Friday, January 24, 2014

Homer Price

Homer Price

by Robert McCloskey

Homer Price is just your average boy living right outside of a small town, but excitement is always just around the corner.  From robbers to superheros and doughnuts, McCloskey tells tales that had my little ones asking for more.  McCloskey's storytelling abilities mixed with his hilarious pictures appearing every few pages create a novel that delights both young and old.

Homer Price is comprised of six different short stories.  In one of the short stories, Homer is keeping watch of his Uncle Ulysses' diner when the automated doughnut machine in the diner produces more doughnuts than anyone knows what to do with and won't stop.  It is impossible to read this section of the book without having a craving for doughnuts.  I promise.  For this reason, you might want to have this recipe from Pioneer Woman on hand.  These are not your ordinary doughnuts.  They are guaranteed to bring smiles and memories throughout the baking and eating process.

Homemade Glazed Doughnuts

From Pioneer Woman
(I have made slight adaptations---for the complete tutorial, go here.)

1/4 cup granulated sugar
1 1/8 cups whole milk, warmed
3 tsp. instant yeast
2 large eggs
1 1/2 sticks unsalted butter, melted
4 cups all-purpose flour
1/2 tsp. salt
4 cups vegetable shortening, for frying

3 cups powdered sugar
1/2 tsp. salt
1/2 tsp. vanilla extract
1/2 cup water

Add the granulated sugar to the warm milk in a medium bowl, and then add the yeast.  Allow to sit for 5-10 minutes (until it starts to bubble).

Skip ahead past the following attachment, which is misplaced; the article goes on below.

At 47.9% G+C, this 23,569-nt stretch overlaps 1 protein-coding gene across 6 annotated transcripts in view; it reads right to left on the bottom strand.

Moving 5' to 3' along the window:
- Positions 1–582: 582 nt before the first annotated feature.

Beat the eggs and pour them into a bowl with the melted butter.  Pour in the milk, sugar, and yeast mixture.  Mix on low.  Mix the flour and the salt in a bowl, and add gradually to the liquid mixture.  Mix for 5 minutes.  Place the dough in a warm spot and let rise for 1 1/2 to 2 hours.  

Turn out the dough on to a floured surface and roll it out to about 1/4-inch thick.  Use a doughnut cutter (or two different sizes of cutters) to cut out the doughnuts.  Transfer the doughnuts to a lightly floured baking sheet.  Cover the doughnuts and let rise for another 1 1/2 to 2 hours. 

Heat the shortening or oil until it reaches 350 degrees F on a candy thermometer, or until a doughnut hole sizzles and rises to the surface.  Place the doughnuts in the oil and use a metal spoon to carefully flip them over to cook the other side.  Remove them from the oil as soon as they are golden brown on both sides. Place the doughnuts on paper towels to drain.

To make the glaze, mix together the powdered sugar, salt, vanilla, and water in a bowl.  Drop the doughnuts in one at a time.  Turn over and then remove. Eat and enjoy.

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